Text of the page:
Additional ancient Roman delights that were quite popular: Lucanian Sausages (My characters love this dish!), Libum (Sweet Cheesecake), and Mulsum (Honeyed Wine).

It’s possible to visit ancient Rome for the holidays and bask in its cuisine. Why not bring the recipes preserved by Appicus and others into your holiday kitchens? I’m off to the market for pine-nuts and sausages! Buon Appetito.

Books on ancient Roman Cooking: Around the Roman Table, Patrick Fass; A Taste of Ancient Rome, Ilaria Gozzini Giacosa; The Classical Cookbook, Andrew Dalby and Sally Grainger

Sources: Around the Roman Table, Food and Feasting in Ancient Rome by Patrick Faas; Nova: Ancient Roman

Cynthia Ripley Miller
Cynthia Ripley Miller is an Italian-American writer who loves history, languages and books. As a girl, she wondered what it would be like to journey through time. Today, she writes to bring the past to life. Cynthia has two degrees, has taught history and teaches English. Her short fiction has appeared in the anthology Summer Tapestry, at Orchard Press and The Scriptor. A Chanticleer International Chatelaine Award finalist for her novel, On the Edge of Sunrise, she has reviewed for UNRV Roman History, and blogs at Historical Happenings and Oddities: A Distant Focus and on her website. She lives with her husband, her pets—a cat, Romulus, and a German Shepherd, Jessie, in suburban Chicago. On the Edge of Sunrise and The Quest for the Crown of Thorns are the first two novels in her Long-Hair Saga series set in Late Ancient Rome and France and published by Knox Robinson Publishing-London & Atlanta. To connect with Cynthia or learn more about her books, visit: Website Facebook Twitter

The Long-Haired Saga

The year is AD 450. The Roman Empire wanes as the Medieval Age awakens. Attila the Hun and his horde conquer their way across Europe into Gaul. Caught between Rome’s tottering empire and Attila’s threat
are the Frankish tribes and their ‘Long-Hair’ chiefs, northern pagans in a Roman Christian world, and a people history will call the Merovingians. A young widow, Arria longs for a purpose and a challenge. She is as well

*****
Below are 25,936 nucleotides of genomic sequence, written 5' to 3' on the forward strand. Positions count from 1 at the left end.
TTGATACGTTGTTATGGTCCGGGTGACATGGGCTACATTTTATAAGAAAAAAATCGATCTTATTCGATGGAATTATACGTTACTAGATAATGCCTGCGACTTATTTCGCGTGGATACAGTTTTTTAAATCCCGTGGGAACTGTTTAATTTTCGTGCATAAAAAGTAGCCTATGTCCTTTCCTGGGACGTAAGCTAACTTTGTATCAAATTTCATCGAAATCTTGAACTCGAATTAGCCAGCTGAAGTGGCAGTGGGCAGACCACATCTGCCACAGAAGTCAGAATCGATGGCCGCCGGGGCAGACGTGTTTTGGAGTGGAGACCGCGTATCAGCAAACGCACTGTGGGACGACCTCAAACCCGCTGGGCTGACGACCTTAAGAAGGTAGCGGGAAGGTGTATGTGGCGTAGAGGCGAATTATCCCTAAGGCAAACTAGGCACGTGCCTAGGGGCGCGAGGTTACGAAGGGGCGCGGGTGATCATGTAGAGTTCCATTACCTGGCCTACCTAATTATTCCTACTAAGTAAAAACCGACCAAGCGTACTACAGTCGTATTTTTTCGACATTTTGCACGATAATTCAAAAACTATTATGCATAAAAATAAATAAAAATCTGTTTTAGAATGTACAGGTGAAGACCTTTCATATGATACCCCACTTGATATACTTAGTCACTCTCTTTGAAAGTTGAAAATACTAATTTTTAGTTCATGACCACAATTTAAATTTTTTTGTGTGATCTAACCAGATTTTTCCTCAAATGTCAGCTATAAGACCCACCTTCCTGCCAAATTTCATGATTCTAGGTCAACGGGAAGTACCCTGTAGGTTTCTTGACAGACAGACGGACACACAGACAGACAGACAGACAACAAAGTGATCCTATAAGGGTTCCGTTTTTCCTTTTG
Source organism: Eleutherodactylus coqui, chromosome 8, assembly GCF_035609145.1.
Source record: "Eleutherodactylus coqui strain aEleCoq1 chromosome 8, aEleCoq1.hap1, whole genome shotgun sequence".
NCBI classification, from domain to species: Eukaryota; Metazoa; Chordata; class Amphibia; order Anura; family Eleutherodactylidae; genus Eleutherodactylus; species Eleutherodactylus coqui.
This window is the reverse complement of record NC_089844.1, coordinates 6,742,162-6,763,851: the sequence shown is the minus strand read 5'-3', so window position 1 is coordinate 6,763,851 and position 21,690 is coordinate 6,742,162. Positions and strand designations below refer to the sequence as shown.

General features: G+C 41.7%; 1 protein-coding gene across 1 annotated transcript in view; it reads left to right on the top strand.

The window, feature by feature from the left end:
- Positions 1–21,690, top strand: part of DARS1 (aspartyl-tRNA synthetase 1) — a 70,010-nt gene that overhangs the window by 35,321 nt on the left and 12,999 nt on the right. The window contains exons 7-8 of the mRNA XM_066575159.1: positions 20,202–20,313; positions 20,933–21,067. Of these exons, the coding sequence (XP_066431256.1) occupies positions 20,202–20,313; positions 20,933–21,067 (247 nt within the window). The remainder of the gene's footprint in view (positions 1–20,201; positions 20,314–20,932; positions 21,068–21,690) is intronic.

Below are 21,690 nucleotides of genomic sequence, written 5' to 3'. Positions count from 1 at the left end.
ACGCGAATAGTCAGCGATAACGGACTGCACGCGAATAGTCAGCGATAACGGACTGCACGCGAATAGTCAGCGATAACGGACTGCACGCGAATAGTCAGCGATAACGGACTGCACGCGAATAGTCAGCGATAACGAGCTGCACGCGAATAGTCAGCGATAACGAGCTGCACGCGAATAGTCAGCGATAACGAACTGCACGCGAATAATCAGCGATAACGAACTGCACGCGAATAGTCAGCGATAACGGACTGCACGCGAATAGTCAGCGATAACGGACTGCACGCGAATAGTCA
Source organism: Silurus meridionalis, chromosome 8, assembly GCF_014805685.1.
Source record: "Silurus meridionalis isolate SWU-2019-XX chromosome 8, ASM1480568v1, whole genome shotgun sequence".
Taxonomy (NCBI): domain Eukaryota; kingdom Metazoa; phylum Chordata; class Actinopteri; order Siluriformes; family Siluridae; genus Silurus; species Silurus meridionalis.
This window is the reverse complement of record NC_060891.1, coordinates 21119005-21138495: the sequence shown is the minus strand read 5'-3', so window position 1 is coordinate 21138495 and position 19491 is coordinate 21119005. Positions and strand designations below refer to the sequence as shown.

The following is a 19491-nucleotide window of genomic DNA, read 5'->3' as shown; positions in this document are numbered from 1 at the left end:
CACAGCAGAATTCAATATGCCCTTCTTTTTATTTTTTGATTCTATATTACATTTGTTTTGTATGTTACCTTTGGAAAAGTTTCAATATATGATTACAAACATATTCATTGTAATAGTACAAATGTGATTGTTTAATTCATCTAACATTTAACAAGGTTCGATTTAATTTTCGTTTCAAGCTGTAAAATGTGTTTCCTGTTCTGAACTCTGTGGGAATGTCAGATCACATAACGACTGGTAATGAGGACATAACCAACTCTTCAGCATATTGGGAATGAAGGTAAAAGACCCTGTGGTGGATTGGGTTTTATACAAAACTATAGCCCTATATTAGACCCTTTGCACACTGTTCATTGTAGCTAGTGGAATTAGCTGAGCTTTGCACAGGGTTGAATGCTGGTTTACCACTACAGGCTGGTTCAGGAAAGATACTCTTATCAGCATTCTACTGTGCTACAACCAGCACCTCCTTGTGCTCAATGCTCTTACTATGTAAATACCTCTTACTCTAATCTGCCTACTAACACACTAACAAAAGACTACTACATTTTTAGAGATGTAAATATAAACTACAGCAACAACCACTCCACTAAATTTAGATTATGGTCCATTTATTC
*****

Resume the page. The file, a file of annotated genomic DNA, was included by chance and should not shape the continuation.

versed in politics and diplomacy as any man … but with special skills of her own.

The Emperor Valentinian, determined to gain allies to help stop the Huns, sends a remarkable envoy, a woman, to the Assembly of Warriors in Gaul. Arria will persuade the Franks to stand with Rome against Attila.
When barbarian raiders abduct Arria, the Frank blue-eyed warrior, Garic, rescues her. Alarmed by the instant and passionate attraction she feels, Arria is torn between duty and desire. Her arranged betrothal to
the ambitious tribune, Drusus, her secret enlistment by Valentinian as a courier to Attila the Hun, and a mysterious riddle—threaten their love and propel them into adventure, intrigue, and Attila’s camp. Rebels in a
falling empire, Arria and Garic must find the strength to defy tradition and possess the love prophesied as their destiny.


  1. All sounds delicious! Love the Columella salad. Might try that one myself.

  2. Give it a go! I lean towards the cheesecake 'Libum' or anything with pesto!

  3. Such a fabulous post! They certainly knew how to feast in Ancient Rome!

    1. And at times, even to excess. Although, by the end of Christmas day, I'll most likely feel the same! :-)

  4. I never realised the Roman's had such a vast choice of food. I learn something every day on this blog!

  5. It is quite amazing, isn’t it? Perhaps, this is why Italy today is known for its food.

    1. Perhaps you are right!!! Happy Christmas, Cynthia.


See you on your next coffee break!
Take Care,
Mary Anne xxx